I’ll tell you a little secret.
Just before I kicked off the inaugural Leadership Reimagined breakfast, I was a little nervous.
Are you surprised? After all, speaking in front of groups, developing leaders and teaching people about how to become fearlessly inspiring – that’s my job, and I’ve been doing it for more than 20 years.
While I find it thrilling to captivate and connect with an audience, it doesn’t come without a little dose of the jitters; I just use my training and knowledge to power through them.
It’s the same way with leadership. While you’ll often hear people mention someone being “a born leader,” that’s not often the case. An extroverted personality or a willingness to jump headfirst into a project doesn’t necessarily make a great leader.
If Being a Great Leader Doesn’t Have to Come Naturally, What Does Make a Great Leader?
If there’s one thing that can move a team member from a contributor to a leader, it’s leadership development.
Focusing time, effort and resources on developing engaged leaders is the most critical component to building leaders that can shape and transform an organization. Through leadership development, you can bring a team together and mold a culture that views people and their talents as its most important resources.
Why Is Leadership Development Important?
Leadership development matters because your leaders and their mindsets shape your overall organization.
You’ve probably noticed that teams tend to look like their leadership. They’re shaped by the people who are above them. Micro-managers tend to have teams who disengage and lose focus on the big picture, and disorganized teams may struggle with focusing on specific goals.
On the other hand, though, leaders who encourage innovation build teams who are forward-looking and focused on success. And, teams with leaders who cultivate engagement are more likely to have engaged teams who meet their goals.
How Can Leadership Development Change My Trajectory as a Leader?
When it comes down to it, there’s one key building block that determines whether a person is a manager, someone who employees report to and who approves time cards; or a leader – a person team members love to follow and support.
It has nothing to do with the raises you approve or the holiday lunches you organize (although those can both help!). The difference between a manager and a leader is the capability to develop and demonstrate emotional intelligence.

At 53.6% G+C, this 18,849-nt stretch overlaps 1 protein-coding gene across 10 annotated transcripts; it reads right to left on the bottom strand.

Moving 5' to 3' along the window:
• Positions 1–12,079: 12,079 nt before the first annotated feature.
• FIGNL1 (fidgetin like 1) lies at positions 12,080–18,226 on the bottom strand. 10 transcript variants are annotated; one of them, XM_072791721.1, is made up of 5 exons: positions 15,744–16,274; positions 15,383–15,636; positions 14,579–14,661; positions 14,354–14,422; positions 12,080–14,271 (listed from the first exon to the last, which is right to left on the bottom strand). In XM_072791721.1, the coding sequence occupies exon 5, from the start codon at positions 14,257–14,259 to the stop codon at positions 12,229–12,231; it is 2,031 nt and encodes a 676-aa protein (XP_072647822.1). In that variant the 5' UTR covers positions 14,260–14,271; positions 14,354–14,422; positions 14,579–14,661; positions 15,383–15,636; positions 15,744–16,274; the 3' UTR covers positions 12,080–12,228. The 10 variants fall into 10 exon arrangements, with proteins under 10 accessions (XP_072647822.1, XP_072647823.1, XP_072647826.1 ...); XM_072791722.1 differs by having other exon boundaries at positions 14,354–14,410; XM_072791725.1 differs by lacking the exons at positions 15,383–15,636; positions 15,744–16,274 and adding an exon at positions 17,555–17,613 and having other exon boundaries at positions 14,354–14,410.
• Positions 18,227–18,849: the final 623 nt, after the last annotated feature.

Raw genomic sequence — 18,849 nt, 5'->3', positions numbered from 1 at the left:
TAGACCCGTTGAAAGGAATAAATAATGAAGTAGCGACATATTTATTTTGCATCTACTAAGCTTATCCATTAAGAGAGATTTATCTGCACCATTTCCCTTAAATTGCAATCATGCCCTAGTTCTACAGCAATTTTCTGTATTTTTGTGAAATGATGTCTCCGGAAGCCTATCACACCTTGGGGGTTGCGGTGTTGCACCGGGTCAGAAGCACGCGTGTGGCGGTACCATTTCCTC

Here’s why emotional intelligence matters:
- Emotional intelligence empowers you to become more effective at managing yourself and your relationships.
- Emotional intelligence gives you a deeper understanding of the connections between thoughts and behavior.
- Emotional intelligence provides a clearer and more accurate understanding of your employees’, coworkers’ and managers’ needs, so you can manage your outreach and responses to their own versions of communication.
- Emotional intelligence allows you to build stronger relationships and trust networks throughout your team and organization, which helps as you build success and seek to rise in your career.
I’m Nowhere Near the Top of My Company’s Org Chart. Does Leadership Development Matter for Me?
If you frequently hear about top-down leadership, it can feel discouraging to wonder about whether you can make a difference when you’re not yet in an C-suite or executive management role.
Here’s the best thing about leadership development: you can start it now.
You don’t have to have a team of 1,000 or 100 or even 10 employees to be a good leader. You don’t even have to have one.
A good leader leads whether they have the title or not. Even if you’re not the big boss with the corner office, you still have the opportunity to be a leader and to exert influence within your organization.
According to the Harvard Business Review, true leaders can, regardless of their technical role or title, help to shape corporate policy or to distill a corporate vision into actionable steps for themselves and their teams.
You can lead by example; you can lead by developing and demonstrating a strategic mindset; and you can lead by creating influence through your network of relationships and business partnerships.
Again, it’s never too early to start.
The average leader is in his or her role for 10 years before getting the training they need to become effective leaders. Take the opportunities ahead of time to grow, develop and become the kind of leader you want to be, so that when you assume your desired leadership role, you’ll be prepared.
How Do I Get Started With Becoming a Leader, Or With Creating Great Leaders for My Organization?
The title on your desk or name tag doesn’t preclude you from leadership development. Investing in your leadership skills even at the earliest stages of your career will help you hit the ground running when a leadership opportunity is presented.
The same advice rings true for executives and human resources leaders wondering about who to include in leadership development training programs. It’s never too early to begin cultivating potential leaders and instilling the value of leadership development in your team.
If you have a strategic vision for your company, leadership development can help you move your organization toward that goal, because you’re showing your employees and colleagues what your company values and you’re aligning their individual efforts into a cohesive team approach that will get results.
I’ll leave you with this quote from Shakespeare: “Some are born great, some achieve greatness, and some have greatness thrust upon them.” If you’re ready to achieve greatness, consider investing your time and energy into a leadership development program that can help you develop the emotional intelligence and strategic acumen to lead from wherever you currently are in your career development.